The whole world is coming to Pittsburgh’s Carnegie Museum of Art.
The 126-year-old institution is emphasizing an international focus in a new exhibition that will examine how the work of ten emerging architectural talents from practices across the world “relates to local communities and the natural environments in which they exist.”
The Fabricated Landscape features a range of designs as diverse as its list of exhibitors. From public infrastructure projects to churches and single-family housing units, the assembly of works represented in the exhibition will be seen for the first time in this country. They are emblematic of the changing face of an industry in dire need of a multitude of demographic changes making it better resemble the global community its higher-minded practitioners are charged with serving.
Each firm was able to submit three projects a piece from designers born after 1975, resulting in a colorful landscape in the museum’s Heinz Galleries exhibited in a multitude of different objects and photographs. The pieces showcase the young designers' ambitions toward a just and different world as seen in Frida Escobedo and SO — IL’s proposal for healthier public housing in Mexico or Anna Heringer’s handmade METI school in Bangladesh.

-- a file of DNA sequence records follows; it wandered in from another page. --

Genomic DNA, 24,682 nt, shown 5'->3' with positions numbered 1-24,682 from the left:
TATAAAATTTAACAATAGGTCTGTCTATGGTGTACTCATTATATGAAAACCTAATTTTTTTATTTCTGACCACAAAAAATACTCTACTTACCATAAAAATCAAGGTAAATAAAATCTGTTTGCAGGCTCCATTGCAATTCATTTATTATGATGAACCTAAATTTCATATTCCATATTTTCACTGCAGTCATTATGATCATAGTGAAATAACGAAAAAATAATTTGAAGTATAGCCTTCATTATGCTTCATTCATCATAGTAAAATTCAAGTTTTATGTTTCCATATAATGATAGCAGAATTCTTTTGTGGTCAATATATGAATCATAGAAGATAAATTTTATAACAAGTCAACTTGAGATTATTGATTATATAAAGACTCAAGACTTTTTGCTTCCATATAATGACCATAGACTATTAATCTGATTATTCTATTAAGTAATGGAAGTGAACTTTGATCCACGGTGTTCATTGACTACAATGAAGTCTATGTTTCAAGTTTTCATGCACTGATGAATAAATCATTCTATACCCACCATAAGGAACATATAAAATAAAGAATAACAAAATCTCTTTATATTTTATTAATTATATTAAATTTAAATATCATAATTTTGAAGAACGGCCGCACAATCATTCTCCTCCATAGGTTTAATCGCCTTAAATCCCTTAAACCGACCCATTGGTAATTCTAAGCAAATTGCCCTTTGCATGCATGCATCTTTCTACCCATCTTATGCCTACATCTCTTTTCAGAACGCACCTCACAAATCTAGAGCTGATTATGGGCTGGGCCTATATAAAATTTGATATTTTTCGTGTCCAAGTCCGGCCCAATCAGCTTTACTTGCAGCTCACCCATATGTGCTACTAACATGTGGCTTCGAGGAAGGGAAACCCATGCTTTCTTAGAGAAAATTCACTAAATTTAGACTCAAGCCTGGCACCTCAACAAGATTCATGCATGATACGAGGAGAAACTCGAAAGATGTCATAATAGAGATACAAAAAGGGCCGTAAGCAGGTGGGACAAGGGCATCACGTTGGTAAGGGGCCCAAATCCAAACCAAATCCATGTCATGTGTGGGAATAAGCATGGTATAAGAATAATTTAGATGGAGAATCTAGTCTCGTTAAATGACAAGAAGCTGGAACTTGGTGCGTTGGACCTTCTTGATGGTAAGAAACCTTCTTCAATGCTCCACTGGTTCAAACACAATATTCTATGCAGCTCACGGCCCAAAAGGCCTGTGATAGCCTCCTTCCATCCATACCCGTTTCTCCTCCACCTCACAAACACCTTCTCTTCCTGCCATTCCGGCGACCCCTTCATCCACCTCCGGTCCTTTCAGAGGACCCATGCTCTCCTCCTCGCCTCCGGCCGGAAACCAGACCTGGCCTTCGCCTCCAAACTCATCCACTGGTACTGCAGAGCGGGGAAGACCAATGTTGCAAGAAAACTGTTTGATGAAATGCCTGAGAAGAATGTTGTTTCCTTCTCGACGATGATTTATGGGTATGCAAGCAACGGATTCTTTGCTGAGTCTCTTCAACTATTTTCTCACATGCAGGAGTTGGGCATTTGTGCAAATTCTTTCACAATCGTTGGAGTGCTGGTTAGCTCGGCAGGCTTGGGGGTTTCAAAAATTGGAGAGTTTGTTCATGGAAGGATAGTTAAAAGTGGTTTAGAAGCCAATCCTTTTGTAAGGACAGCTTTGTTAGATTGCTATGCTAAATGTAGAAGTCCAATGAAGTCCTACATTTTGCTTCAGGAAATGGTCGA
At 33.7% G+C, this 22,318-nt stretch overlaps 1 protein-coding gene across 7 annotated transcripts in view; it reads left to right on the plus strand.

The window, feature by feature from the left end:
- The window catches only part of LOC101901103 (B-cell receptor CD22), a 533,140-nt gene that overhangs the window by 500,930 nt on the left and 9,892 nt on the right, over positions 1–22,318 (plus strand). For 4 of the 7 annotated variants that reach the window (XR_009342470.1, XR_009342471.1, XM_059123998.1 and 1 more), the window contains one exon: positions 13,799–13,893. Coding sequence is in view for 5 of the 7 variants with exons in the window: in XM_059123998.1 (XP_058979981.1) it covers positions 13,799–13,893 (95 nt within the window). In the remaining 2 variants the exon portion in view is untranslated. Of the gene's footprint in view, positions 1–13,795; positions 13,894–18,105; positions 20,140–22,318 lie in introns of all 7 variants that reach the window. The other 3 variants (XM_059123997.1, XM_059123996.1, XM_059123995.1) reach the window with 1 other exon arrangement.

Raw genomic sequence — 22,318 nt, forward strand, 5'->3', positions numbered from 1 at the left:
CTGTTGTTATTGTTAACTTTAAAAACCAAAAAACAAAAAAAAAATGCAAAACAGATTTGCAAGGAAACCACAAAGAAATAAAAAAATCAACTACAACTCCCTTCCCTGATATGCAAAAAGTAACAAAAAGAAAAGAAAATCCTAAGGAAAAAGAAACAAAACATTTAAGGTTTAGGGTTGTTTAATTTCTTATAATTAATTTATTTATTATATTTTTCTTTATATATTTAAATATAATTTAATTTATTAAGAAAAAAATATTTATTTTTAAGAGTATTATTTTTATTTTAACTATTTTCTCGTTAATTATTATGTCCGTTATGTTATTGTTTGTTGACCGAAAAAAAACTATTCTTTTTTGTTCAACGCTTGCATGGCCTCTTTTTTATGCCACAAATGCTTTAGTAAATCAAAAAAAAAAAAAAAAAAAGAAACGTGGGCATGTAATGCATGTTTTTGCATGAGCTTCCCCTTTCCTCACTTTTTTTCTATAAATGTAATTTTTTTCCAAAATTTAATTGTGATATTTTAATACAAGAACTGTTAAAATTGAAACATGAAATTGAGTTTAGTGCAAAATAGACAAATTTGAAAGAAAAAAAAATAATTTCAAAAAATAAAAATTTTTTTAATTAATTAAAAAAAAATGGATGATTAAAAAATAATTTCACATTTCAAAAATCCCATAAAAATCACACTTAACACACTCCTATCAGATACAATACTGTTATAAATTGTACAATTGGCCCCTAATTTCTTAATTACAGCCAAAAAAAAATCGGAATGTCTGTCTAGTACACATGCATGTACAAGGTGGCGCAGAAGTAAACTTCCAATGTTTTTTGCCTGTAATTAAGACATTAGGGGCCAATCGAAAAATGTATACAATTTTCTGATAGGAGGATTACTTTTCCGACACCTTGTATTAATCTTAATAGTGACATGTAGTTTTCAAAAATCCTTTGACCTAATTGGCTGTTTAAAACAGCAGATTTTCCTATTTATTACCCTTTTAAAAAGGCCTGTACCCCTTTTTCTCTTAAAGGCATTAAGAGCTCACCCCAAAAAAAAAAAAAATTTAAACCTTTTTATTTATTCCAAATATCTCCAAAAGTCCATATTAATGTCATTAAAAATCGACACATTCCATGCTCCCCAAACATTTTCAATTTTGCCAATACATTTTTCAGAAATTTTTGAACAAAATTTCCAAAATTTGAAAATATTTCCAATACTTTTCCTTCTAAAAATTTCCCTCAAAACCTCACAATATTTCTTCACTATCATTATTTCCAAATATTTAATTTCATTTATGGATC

The survey was organized by the Heinz Architectural Center’s curator-at-large Raymund Ryan, who wanted to explore the question of “what does it mean for architecture to have a civic consciousness?” through works he saw were responsive to newfound challenges that will have disproportionate impacts on generations to come.
“Each of their projects has within it the seeds of potentially bigger and multiple projects,” he said in a statement. “They embrace a new sense of urgency regarding nature and the planned environment from how and where we live to how we engage with the world around us.”
The Fabricated Landscape opened June 26th and will run through January 17th of next year.
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